Agricultural buildings

By Tolley in association with Julie Butler
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The following Owner-Managed Businesses guidance note by Tolley in association with Julie Butler provides comprehensive and up to date tax information covering:

  • Agricultural buildings
  • Agricultural buildings allowances (ABAs)
  • Definition of plant not building
  • Capital allowances planning
  • Agricultural buildings let out
  • Letting out cottages and converted agricultural buildings
  • The importance of repairs and improvements to agricultural buildings
  • Was the agricultural building there before and the entity
  • IHT considerations
  • Redundant agricultural buildings
  • Permitted development rights and agricultural buildings
  • Radical changes to planning permission
  • Action plan

Agricultural buildings allowances (ABAs)

Finance Acts 2007 and 2008 phased out ABAs. Farmhouses were historically eligible for ABAs. Prior to 5 April 2011 ABAs were available to owners or tenants in respect of capital expenditure on agricultural buildings and works, including farm buildings, fences, drainage, power supplies etc.

Many would argue that the abolishment of ABA has been very positive for the farming community because instead of looking towards a ‘lazy 4%’ on the ABA there has been a move towards looking towards 100% repair or 100% capital allowances. Money spent on improvements can also be very efficient for capital gains tax (CGT) purposes. It could well be that the farmer has sold part of the farm for a development, a small development or perhaps there will be disposals under the new permitted development rights of residential property where barns are converted to residential. There is therefore scope to rollover gains into farm improvements bringing further to the limelight the whole review of taking advantage of development opportunities and then tax efficiently repairing and improving the farm with a strong focus on the farm buildings.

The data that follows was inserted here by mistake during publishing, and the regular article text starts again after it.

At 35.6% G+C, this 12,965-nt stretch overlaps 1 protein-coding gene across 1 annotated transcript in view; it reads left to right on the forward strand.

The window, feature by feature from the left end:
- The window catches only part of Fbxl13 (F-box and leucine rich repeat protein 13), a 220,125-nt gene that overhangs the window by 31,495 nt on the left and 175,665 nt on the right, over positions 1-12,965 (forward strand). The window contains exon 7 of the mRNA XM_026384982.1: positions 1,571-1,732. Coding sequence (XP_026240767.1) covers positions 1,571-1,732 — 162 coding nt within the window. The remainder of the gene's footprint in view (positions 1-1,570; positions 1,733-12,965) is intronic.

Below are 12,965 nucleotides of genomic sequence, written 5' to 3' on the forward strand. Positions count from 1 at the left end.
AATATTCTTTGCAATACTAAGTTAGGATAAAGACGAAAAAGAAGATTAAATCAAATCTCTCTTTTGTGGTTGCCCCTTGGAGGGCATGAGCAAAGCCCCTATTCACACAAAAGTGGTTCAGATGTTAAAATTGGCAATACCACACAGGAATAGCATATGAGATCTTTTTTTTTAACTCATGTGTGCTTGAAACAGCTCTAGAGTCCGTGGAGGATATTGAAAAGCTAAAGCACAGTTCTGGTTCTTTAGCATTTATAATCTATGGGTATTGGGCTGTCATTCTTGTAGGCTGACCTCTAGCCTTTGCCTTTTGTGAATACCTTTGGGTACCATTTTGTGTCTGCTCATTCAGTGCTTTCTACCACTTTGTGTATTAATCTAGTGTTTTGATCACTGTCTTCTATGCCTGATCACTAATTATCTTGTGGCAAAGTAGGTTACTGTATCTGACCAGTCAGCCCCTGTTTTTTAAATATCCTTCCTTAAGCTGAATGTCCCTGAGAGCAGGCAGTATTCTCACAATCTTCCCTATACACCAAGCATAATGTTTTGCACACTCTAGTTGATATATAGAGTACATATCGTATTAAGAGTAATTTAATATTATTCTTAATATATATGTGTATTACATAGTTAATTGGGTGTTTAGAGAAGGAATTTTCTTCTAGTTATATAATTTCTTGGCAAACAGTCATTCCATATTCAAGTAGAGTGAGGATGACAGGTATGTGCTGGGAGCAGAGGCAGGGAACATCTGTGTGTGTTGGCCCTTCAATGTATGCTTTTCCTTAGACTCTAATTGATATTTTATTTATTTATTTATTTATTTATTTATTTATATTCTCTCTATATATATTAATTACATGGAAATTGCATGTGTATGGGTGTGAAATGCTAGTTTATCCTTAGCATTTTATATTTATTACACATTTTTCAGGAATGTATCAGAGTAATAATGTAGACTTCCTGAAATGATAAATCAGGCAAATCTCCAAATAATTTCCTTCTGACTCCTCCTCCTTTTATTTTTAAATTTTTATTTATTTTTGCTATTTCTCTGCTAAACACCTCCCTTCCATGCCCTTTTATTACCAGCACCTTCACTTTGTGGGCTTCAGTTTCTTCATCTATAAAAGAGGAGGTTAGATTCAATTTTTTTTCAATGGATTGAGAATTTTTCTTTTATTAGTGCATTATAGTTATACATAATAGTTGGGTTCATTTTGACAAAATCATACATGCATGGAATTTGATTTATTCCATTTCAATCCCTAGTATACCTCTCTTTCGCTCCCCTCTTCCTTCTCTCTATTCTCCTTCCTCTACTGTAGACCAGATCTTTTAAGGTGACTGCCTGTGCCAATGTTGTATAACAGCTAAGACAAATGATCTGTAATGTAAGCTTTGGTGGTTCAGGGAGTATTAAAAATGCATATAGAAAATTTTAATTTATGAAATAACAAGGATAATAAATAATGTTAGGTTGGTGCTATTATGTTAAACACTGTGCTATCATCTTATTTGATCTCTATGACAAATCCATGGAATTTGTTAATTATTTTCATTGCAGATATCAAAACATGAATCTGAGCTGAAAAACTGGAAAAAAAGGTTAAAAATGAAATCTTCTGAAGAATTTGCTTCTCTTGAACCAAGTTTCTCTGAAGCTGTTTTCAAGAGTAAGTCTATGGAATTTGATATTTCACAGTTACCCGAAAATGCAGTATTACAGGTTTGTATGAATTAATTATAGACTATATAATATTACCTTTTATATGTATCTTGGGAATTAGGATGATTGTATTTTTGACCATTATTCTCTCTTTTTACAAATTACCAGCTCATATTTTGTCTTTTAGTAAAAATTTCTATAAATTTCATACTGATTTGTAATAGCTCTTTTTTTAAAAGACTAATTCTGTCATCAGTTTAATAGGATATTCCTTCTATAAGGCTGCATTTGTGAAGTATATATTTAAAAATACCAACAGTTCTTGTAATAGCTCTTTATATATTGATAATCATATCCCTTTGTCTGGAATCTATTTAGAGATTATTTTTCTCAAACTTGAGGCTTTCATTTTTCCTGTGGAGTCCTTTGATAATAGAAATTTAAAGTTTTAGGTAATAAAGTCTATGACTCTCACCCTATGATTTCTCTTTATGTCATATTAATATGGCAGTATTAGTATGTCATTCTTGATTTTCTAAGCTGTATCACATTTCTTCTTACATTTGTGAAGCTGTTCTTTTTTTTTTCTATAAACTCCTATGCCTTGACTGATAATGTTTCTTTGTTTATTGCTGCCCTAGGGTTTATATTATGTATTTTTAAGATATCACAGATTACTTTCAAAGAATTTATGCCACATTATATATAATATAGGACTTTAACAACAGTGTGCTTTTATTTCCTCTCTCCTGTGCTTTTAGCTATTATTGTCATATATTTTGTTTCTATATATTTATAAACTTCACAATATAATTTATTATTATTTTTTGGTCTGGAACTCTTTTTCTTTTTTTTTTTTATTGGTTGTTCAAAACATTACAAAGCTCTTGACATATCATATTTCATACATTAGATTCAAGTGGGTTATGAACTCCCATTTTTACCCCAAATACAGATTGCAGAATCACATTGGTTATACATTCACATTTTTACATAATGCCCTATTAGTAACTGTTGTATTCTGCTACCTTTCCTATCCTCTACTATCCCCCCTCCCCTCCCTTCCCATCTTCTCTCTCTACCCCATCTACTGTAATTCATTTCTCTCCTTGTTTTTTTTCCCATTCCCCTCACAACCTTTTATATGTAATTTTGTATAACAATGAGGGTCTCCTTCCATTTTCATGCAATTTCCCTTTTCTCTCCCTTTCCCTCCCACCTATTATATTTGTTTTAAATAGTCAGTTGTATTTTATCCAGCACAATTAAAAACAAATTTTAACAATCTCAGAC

One of the features of FA 2008 has been the ability to claim capital allowances on ‘integral features’ of a building. This identification of ‘integral features’ (ie long-life assets) increases the need to review a building and check for fixtures and features. This can be complicated and such identification is easier carried out in advance when costings are available. Tax planning consideration is also given to plant used in the building.

See the Agricultural property relief (APR) guidance note. See also Simon’s Taxes Division I7.3 (subscription sensitive).

Definition of plant not building

A large amount of expenditure in relation to a modern building relates to items of plant and machinery. The farmer or landowner may identify such expenditure and claim

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